Wednesday, January 11, 2012

Apps used on a recent road trip

I guess this is my way of chiming in on some recent intertubes discussion regarding links vs apps. I'm a strong believer in the browser & links but found the convenience of native iPhone apps on my recent cross country trip compelling.

Before departure, I remembered an interesting Marshall Kirkpatrick blog mention of GeoLoqi, an app that enables you to securely share your location. I normally don't want this function, but this solo trip seemed a prime opportunity to send close family and friends my whereabouts & progress. (Aside: since I was driving, I never did see the Wikipedia layer mentioned in the blog, though it sounds very cool). The app provides clear buttons/actions to both turn on and publish your location data. I sent mine via email & SMS but you can also share via Twitter/Facebook. Or a plain old "copy link" to do as you please. It sends a link to the recipient that opens up a map with your location. It was neat to receive location related texts back from family & friends - my mother-in-law asked me to "wave to Bill and Hill for me" just outside Little Rock, AR, and "give Elvis my love" in Memphis, TN. A few friends reacted with "cool app". So overall people enjoyed the ability to see my progress and I appreciated the interaction. No doubt the app could have a bit of creep factor if you didn't have so much control over who you shared with. Just don't forget to turn off the location tracking! You can set the duration up front. Said mother-in-law told us not to go to dinner at the Ponderosa since there was a Perkins across the street! Turning location off now...

So you're probably asking "isn't texting while driving dangerous?" Yes, it is. Witness the greatness of HeyTell! It's voice messaging so you don't need to type. Press the "Hold And Speak" button, talk, let go, and voila, a voice message is sent to your contact. It's cross-platform as well - my sister on Android can message me. I had this app prior to the trip but rarely used it as more than a novelty. The trip proved the power of the app and I will definitely be using it more now. Plus, who actually likes typing on an iPhone?! It was kind of a pain to make the initial connection in the app (not really, but while you're driving it can be), but once linked, it's extremely easy & convenient.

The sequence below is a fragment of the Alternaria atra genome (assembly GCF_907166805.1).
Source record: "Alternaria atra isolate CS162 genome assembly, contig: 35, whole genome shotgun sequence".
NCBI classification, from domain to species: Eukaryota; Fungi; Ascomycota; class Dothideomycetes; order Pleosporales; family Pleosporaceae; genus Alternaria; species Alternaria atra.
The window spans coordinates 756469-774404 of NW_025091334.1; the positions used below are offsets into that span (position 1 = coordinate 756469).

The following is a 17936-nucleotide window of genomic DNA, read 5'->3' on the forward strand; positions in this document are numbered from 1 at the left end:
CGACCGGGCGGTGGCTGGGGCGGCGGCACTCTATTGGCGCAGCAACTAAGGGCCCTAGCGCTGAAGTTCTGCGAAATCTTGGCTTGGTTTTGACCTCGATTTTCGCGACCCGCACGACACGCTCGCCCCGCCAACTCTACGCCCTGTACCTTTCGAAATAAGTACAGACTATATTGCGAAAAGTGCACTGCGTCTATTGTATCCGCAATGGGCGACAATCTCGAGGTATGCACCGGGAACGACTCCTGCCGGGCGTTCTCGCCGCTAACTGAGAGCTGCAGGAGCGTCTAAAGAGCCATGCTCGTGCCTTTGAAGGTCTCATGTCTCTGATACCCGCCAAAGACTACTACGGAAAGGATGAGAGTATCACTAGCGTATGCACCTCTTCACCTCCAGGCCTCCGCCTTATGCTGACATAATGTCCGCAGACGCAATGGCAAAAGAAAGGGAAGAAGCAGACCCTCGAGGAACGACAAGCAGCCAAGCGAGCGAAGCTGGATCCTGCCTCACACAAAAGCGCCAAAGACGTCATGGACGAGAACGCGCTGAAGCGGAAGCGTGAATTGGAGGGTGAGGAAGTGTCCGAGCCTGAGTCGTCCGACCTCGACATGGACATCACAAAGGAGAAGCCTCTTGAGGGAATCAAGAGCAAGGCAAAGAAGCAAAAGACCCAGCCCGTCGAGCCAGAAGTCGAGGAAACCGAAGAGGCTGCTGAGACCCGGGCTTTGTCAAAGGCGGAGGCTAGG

Mapquest is by far the best, cheapest turn-by-turn GPS navigation I've used. OK, maybe it's the only free voice guided one I've used. But it's pretty good - I use this app a lot. Google Maps is great but the Mapquest voice turn-by-turn  is the killer feature. I've tried Waze but I don't think it's there yet. Mapquest does have glitches but the price overrides them. Although I did re-start the app when it told me to do a u-turn on I-81 in the middle of Tennessee. Huh?

DropVox, like HeyTell, was a bit underrated in my app collection but proved useful on this trek. And again like HeyTell, very simple to click, record an audio note, and upload to your Dropbox account. If you like that sort of thing, check it out. I'm trying to remind myself to do more voice notes earlier so I don't forget things. Don't call it a resolution, please.

Some obvious apps below but used a lot on my trip:
Pandora (although I still want to use Slacker more)
Messages (SMS/text/MMS/iMessage)
Camera (interesting political statements in the rest area restrooms needed documentation)
TheWeatherChannel (I've been meaning to go back to the native iPhone/Yahoo! Weather app)
SoundHound (for identifying song titles from the car radio when not using Pandora)